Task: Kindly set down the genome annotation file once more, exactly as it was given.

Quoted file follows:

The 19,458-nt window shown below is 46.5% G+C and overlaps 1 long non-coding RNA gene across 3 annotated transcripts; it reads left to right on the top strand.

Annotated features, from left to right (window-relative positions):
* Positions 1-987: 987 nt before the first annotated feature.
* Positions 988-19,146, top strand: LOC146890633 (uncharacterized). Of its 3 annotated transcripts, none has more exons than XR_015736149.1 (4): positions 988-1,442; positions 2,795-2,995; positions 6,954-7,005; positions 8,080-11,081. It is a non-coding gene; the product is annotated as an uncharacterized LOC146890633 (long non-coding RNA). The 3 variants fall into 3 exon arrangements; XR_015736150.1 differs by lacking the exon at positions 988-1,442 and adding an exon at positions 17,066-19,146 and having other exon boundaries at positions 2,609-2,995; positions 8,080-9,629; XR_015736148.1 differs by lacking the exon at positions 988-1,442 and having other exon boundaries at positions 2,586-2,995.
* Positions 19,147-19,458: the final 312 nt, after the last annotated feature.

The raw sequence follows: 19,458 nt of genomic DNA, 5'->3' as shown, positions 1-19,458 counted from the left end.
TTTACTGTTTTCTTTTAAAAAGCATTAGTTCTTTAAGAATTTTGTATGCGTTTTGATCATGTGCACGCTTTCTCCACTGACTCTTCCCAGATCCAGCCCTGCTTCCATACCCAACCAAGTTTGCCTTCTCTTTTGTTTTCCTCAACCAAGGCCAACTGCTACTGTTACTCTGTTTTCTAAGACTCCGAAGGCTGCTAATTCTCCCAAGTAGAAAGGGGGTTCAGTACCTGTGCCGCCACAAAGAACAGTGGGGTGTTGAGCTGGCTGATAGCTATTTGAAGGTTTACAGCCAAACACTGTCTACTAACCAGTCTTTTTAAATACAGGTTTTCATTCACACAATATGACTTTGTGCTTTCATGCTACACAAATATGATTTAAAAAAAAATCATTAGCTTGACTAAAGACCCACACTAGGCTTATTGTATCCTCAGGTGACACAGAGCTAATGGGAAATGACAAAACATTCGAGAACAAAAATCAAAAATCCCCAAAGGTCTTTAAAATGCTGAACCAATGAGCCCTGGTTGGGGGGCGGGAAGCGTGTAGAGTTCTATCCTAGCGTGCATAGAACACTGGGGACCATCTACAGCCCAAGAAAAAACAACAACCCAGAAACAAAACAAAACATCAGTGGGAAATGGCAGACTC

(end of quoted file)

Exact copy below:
The 19,458-nt window shown below is 46.5% G+C and overlaps 1 long non-coding RNA gene across 3 annotated transcripts; it reads left to right on the top strand.

Annotated features, from left to right (window-relative positions):
* Positions 1-987: 987 nt before the first annotated feature.
* Positions 988-19,146, top strand: LOC146890633 (uncharacterized). Of its 3 annotated transcripts, none has more exons than XR_015736149.1 (4): positions 988-1,442; positions 2,795-2,995; positions 6,954-7,005; positions 8,080-11,081. It is a non-coding gene; the product is annotated as an uncharacterized LOC146890633 (long non-coding RNA). The 3 variants fall into 3 exon arrangements; XR_015736150.1 differs by lacking the exon at positions 988-1,442 and adding an exon at positions 17,066-19,146 and having other exon boundaries at positions 2,609-2,995; positions 8,080-9,629; XR_015736148.1 differs by lacking the exon at positions 988-1,442 and having other exon boundaries at positions 2,586-2,995.
* Positions 19,147-19,458: the final 312 nt, after the last annotated feature.

The raw sequence follows: 19,458 nt of genomic DNA, 5'->3' as shown, positions 1-19,458 counted from the left end.
TTTACTGTTTTCTTTTAAAAAGCATTAGTTCTTTAAGAATTTTGTATGCGTTTTGATCATGTGCACGCTTTCTCCACTGACTCTTCCCAGATCCAGCCCTGCTTCCATACCCAACCAAGTTTGCCTTCTCTTTTGTTTTCCTCAACCAAGGCCAACTGCTACTGTTACTCTGTTTTCTAAGACTCCGAAGGCTGCTAATTCTCCCAAGTAGAAAGGGGGTTCAGTACCTGTGCCGCCACAAAGAACAGTGGGGTGTTGAGCTGGCTGATAGCTATTTGAAGGTTTACAGCCAAACACTGTCTACTAACCAGTCTTTTTAAATACAGGTTTTCATTCACACAATATGACTTTGTGCTTTCATGCTACACAAATATGATTTAAAAAAAAATCATTAGCTTGACTAAAGACCCACACTAGGCTTATTGTATCCTCAGGTGACACAGAGCTAATGGGAAATGACAAAACATTCGAGAACAAAAATCAAAAATCCCCAAAGGTCTTTAAAATGCTGAACCAATGAGCCCTGGTTGGGGGGCGGGAAGCGTGTAGAGTTCTATCCTAGCGTGCATAGAACACTGGGGACCATCTACAGCCCAAGAAAAAACAACAACCCAGAAACAAAACAAAACATCAGTGGGAAATGGCAGACTC